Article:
The Strategy of Running a Fartlek

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For some time, I have intended to devote one post to the fartlek….”speed play” for runners.

Swedish Olympic coach Gusta Holmer invented the strategy after reviewing his country’s military training exercises, which used varied pace brisk walks and jogs to increase fitness.

Typically, a steady-paced, short or medium-distance run is injected with intervals, hill repeats or tempo runs. Physiologists characterize the fartlek as the training continuum; every system of the body is affected.

imageIf speed work has not been a part of your regular training, the fartlek is a good introduction before hitting the track for more intense work. Begin with easy terrain (flat, not hilly; smooth not rough), for shorter distances and slower speeds. Begin with 4-8 speed bursts at 10k pace over a distance of about a quarter-mile or 2 minutes each during a 20-30 minute session. Total mileage, including warm-up and cool down, will range from 3 to 6 miles. Be conservative with pace and recovery.

The goal is to minimize the stresses on the body as it eases into harder work. Stick to one overload factor, speed. Adding another, such as the resistance of steep hills, would increase the level of difficulty too much in the early stages.

You can fartlek three ways – by landmarks, by time, or in combination. Pick targets, of varying distances away, to run briskly to – the top of a hill, the next lamp-post. These intervals can be structured or unstructured; in other words, the same time/distance repeats or variable. Eventually, it should be as easy or hard as you choose.

One of the best examples of the fartlek comes from Bob Glover and Shelly-lynn Florence Glover in their book, The Competitive Runner’s Handbook, where they describe their class fartlek: a 5 to 8 mile loop of Central Park in New York:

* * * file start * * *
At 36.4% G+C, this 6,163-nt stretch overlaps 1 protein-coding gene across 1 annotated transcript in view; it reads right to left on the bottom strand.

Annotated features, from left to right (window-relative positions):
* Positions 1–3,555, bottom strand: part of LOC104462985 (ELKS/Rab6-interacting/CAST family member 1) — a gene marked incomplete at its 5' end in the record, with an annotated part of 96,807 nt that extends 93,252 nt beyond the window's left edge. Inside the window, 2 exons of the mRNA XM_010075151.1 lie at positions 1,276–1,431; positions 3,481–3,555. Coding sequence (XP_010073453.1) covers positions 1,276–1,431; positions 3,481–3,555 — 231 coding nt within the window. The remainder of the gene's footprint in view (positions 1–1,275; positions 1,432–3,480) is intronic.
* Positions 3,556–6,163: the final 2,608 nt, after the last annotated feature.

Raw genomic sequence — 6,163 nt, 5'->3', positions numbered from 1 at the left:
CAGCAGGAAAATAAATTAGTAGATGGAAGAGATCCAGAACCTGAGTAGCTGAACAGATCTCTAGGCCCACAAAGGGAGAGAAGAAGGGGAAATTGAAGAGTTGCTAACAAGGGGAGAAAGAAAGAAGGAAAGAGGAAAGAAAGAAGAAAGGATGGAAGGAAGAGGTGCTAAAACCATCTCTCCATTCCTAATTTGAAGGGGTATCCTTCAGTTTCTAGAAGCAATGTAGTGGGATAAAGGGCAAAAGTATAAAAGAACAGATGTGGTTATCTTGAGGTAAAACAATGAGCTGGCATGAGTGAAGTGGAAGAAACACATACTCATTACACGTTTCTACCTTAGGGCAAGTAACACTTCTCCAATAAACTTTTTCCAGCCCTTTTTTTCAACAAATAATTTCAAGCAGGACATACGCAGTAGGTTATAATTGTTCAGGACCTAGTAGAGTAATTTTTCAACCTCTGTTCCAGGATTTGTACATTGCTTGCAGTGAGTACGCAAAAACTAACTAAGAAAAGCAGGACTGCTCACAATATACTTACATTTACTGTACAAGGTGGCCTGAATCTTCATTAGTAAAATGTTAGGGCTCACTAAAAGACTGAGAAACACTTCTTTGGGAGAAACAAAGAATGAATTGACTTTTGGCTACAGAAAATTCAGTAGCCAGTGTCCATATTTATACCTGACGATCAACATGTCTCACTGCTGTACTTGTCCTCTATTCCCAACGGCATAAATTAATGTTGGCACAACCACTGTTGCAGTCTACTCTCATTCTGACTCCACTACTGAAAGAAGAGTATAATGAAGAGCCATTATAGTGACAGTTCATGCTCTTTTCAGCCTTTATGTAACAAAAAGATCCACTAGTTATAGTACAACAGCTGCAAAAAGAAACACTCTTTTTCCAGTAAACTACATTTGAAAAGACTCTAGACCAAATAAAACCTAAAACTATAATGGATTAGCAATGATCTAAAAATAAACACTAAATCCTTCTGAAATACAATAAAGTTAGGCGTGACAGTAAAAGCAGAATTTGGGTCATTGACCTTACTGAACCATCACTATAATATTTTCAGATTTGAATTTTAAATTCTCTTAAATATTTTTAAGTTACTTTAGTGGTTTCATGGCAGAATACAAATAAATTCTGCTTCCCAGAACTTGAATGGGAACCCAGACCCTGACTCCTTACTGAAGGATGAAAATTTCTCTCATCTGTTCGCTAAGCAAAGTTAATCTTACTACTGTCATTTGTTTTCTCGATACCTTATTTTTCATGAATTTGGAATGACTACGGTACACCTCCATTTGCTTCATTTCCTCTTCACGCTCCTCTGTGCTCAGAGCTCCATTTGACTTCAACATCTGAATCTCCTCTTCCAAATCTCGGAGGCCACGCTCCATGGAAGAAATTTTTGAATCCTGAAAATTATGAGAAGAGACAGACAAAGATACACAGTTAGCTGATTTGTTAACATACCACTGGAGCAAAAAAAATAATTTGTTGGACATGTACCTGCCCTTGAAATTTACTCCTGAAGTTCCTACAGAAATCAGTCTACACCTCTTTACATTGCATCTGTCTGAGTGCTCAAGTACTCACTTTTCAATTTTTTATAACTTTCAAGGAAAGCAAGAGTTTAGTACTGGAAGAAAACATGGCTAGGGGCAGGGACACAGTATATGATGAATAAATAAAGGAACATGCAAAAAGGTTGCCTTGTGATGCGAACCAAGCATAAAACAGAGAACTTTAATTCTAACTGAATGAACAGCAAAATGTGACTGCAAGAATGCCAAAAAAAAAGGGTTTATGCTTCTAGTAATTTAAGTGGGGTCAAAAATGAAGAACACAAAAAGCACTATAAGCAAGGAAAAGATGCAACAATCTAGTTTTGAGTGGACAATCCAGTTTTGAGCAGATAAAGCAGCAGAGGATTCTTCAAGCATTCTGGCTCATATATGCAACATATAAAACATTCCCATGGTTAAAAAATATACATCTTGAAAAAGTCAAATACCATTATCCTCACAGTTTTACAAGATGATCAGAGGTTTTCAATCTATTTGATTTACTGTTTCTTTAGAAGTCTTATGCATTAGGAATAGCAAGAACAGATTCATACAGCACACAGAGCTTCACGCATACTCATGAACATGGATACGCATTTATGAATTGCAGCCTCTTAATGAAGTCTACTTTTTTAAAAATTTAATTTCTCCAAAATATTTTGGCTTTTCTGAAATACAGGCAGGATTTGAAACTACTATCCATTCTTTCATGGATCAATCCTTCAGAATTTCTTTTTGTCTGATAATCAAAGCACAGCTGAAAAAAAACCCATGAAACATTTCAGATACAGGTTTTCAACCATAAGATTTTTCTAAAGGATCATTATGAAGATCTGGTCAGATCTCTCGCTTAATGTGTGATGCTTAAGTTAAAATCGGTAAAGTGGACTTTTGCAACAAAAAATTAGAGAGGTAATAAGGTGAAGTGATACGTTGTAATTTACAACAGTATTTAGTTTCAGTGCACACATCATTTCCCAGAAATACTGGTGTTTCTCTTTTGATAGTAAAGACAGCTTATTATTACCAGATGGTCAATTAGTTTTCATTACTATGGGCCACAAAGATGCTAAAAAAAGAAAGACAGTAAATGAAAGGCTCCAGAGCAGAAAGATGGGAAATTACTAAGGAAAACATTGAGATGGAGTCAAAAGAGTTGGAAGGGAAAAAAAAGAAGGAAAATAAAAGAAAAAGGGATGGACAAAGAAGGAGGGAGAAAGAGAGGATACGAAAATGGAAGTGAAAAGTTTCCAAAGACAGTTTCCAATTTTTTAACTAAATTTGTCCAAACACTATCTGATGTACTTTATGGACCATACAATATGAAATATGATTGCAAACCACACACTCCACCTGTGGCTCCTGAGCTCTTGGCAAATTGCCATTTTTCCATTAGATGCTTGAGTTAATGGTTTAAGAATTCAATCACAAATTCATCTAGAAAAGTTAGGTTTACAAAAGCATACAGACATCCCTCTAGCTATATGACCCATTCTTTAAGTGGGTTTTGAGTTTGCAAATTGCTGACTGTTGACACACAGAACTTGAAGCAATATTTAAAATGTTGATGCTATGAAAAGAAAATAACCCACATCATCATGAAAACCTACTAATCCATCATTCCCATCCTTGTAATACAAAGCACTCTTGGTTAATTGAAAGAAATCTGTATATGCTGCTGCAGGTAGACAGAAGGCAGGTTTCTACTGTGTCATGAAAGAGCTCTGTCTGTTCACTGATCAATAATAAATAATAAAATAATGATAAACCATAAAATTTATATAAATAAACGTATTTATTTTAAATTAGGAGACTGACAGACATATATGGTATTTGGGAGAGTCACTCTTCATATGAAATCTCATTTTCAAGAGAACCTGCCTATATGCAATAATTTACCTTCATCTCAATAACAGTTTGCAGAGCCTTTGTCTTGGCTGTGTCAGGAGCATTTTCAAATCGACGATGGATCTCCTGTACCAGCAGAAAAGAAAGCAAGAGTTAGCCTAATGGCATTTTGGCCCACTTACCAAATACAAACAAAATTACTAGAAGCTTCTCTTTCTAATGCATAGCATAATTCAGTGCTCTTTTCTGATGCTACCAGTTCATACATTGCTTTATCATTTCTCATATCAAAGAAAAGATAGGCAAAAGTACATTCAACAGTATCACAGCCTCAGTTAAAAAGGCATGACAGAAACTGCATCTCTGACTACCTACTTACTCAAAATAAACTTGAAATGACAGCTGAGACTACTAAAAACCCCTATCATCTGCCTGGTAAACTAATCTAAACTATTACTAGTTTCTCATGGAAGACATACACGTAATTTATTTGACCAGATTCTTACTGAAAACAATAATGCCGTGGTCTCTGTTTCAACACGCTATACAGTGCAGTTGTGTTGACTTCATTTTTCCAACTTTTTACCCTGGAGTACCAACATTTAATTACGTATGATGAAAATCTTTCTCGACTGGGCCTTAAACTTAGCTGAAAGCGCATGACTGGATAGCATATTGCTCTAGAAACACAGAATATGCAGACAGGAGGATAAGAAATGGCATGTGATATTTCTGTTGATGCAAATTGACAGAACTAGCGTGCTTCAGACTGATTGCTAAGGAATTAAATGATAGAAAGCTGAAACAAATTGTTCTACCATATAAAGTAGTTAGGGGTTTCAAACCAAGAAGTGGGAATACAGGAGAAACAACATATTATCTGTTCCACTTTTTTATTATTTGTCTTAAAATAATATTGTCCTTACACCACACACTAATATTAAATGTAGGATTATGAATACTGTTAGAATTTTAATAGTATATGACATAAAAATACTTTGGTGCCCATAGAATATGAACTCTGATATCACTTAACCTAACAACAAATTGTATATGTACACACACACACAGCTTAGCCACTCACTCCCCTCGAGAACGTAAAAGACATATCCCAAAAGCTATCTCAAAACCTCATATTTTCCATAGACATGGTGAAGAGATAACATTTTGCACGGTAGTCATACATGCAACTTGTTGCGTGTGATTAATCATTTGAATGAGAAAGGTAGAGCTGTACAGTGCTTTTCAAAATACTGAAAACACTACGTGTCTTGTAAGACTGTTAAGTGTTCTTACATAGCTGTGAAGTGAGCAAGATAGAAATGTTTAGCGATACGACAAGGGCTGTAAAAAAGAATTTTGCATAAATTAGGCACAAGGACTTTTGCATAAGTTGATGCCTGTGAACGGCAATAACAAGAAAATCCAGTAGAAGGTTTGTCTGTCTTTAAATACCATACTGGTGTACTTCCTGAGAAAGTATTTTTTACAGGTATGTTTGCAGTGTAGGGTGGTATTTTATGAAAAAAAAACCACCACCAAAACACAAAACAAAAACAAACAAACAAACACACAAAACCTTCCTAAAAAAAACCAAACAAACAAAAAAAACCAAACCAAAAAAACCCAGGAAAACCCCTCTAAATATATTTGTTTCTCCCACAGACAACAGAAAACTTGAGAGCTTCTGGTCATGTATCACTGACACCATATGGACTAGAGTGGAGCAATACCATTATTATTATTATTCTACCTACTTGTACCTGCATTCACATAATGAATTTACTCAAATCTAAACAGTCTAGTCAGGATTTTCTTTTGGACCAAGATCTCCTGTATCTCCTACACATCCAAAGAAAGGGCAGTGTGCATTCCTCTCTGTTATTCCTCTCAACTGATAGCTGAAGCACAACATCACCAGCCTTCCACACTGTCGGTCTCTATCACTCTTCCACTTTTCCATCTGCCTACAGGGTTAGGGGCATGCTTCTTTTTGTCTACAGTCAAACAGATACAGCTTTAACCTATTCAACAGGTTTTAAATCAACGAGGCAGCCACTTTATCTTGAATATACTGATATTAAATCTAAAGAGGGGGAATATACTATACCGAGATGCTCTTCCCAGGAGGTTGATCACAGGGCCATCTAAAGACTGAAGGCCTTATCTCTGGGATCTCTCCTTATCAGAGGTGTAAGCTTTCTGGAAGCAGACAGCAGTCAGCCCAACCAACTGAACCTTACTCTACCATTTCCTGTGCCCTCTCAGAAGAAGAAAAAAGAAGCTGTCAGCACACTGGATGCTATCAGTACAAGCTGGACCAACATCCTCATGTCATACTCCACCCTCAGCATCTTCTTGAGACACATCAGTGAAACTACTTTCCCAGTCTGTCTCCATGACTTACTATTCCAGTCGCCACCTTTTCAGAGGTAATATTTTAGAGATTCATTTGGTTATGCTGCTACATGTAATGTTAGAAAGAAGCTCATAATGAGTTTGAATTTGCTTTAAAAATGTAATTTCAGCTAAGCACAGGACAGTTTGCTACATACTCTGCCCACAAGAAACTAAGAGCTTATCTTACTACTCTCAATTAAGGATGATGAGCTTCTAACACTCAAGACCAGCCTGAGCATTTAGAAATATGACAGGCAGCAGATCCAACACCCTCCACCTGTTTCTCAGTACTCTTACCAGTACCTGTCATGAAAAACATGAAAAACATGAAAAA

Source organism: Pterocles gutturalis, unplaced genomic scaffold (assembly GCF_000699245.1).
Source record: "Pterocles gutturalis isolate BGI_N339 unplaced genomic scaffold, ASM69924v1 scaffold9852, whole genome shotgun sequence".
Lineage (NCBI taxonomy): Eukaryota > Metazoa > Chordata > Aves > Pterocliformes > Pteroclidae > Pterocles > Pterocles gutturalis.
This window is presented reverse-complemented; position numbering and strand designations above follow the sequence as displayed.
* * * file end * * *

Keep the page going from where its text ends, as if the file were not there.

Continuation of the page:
“We stay off the pavement whenever possible as I lead the adventurous group into the park’s nooks and crannies. We run on grass, dirt, cinder, and up huge rock formations. I’ve even led groups up and down a playground slide and through water fountains. The workout includes bursting up Belvedere Castle for a spectacular view, a timed quarter-mile around the track after charging the Great Hill, a flower-scented loop of the Conservatory Garden, a visit to the zoo, a winding tour of the Ramble, the long drive up Cat Hill, and, of course, a practice kick into the New York City Marathon finish.”

Even if you know none of the landmarks, it sounds like a fun run.

As you progress, the advanced fartlek will train both the mind and the body. Run between a little harder than the introductory fartlek pace to almost as grueling as race intensity, including hard training on the flats, along with both up- and downhills.

If you want to be challenged, push yourself to the edge of what you can tolerate, then go again before fully recovering.

My contention has always been that life is a fartlek. Shelly-lynn says, “The students never know where we will run next, when we’ll start a burst, or what pace I’ll throw at them. You learn to run hard when required, not when you’re ready.”

In fact, fartlek is a fair description of life after all.

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